Characterization of the dominant bacterial communities during storage of Norway lobster and Norway lobster tails (Nephrops norvegicus) based on 16S rDNA analysis by PCR-DGGE
Karen Bekaert, Lisa Devriese, Sara Maes, Johan Robbens
Institute of Agricultural and Fisheries Research, Animal Sciences Unit – Aquatic Environment and Quality, Ankerstraat 1, 8400 Ostend, Belgium
The aim of this study was to investigate the microbial quality of whole Norway lobster (Nephrops norvegicus) and Norway lobster tails to optimize handling conditions. This was done by assessing the total viable count (TVC) and characterizing the dominant microbiota. The cultivable microorganisms were quantified via classical microbiological plating methods. To characterize as many bacterial species present as possible, we performed advanced molecular identification techniques (PCR-DGGE). The initial TVC of fresh Norway lobster meat was high (3.0 log cfu/g) as compared to fish. No significant difference between whole Norway lobster and Norway lobster tails could be found during the storage period. From day 6 of storage, a significant difference between Plate Count Agar (PCA) and Marine Agar (MA) was observed. The microbiota of Norway lobster was dominated by members of the Gram-negative genera such asPsychrobacter spp., Pseudoalteromonas spp., Pseudomonas spp., Luteimonas spp., and Aliivibrio spp. From these bacteria, mainly Psychrobacter spp. and Pseudomonas spp. remained present until the end of the storage period. These are known spoilage organisms in fishery products. Other known spoilage organisms of crustaceans such as Photobacterium spp. could not be identified.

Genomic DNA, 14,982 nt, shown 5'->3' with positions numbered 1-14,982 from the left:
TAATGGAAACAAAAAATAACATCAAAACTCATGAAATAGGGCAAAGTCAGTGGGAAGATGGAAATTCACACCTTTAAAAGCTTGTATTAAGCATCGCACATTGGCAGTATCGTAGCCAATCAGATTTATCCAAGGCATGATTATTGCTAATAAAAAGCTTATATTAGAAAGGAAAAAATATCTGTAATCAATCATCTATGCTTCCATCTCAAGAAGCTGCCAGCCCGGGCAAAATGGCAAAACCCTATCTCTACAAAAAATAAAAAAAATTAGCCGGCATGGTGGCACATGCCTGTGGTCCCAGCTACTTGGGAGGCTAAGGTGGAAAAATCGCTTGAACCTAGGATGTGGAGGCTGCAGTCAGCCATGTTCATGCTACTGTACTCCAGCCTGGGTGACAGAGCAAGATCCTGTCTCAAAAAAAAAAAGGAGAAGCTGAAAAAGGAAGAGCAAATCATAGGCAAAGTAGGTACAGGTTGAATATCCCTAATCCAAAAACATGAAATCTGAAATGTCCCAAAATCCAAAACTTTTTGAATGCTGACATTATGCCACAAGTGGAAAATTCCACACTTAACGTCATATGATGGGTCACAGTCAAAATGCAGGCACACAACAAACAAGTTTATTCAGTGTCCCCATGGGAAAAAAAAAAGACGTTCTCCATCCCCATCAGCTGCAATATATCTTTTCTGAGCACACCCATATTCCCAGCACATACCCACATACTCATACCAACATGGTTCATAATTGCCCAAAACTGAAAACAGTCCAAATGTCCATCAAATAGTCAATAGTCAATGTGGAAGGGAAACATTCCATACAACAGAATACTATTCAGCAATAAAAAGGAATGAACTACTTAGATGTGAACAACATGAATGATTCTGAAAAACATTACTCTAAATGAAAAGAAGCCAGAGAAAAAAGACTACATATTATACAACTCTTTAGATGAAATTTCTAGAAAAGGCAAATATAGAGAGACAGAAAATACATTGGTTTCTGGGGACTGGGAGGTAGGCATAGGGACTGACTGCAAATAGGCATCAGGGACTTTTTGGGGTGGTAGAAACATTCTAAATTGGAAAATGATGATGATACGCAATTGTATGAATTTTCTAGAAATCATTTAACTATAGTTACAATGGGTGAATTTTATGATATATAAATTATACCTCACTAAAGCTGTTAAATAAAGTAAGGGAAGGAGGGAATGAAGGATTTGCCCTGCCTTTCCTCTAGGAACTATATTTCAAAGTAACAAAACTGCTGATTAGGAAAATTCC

Keywords: Nephrops norvegicus; PCR-DGGE; Microbial spoilage; Storage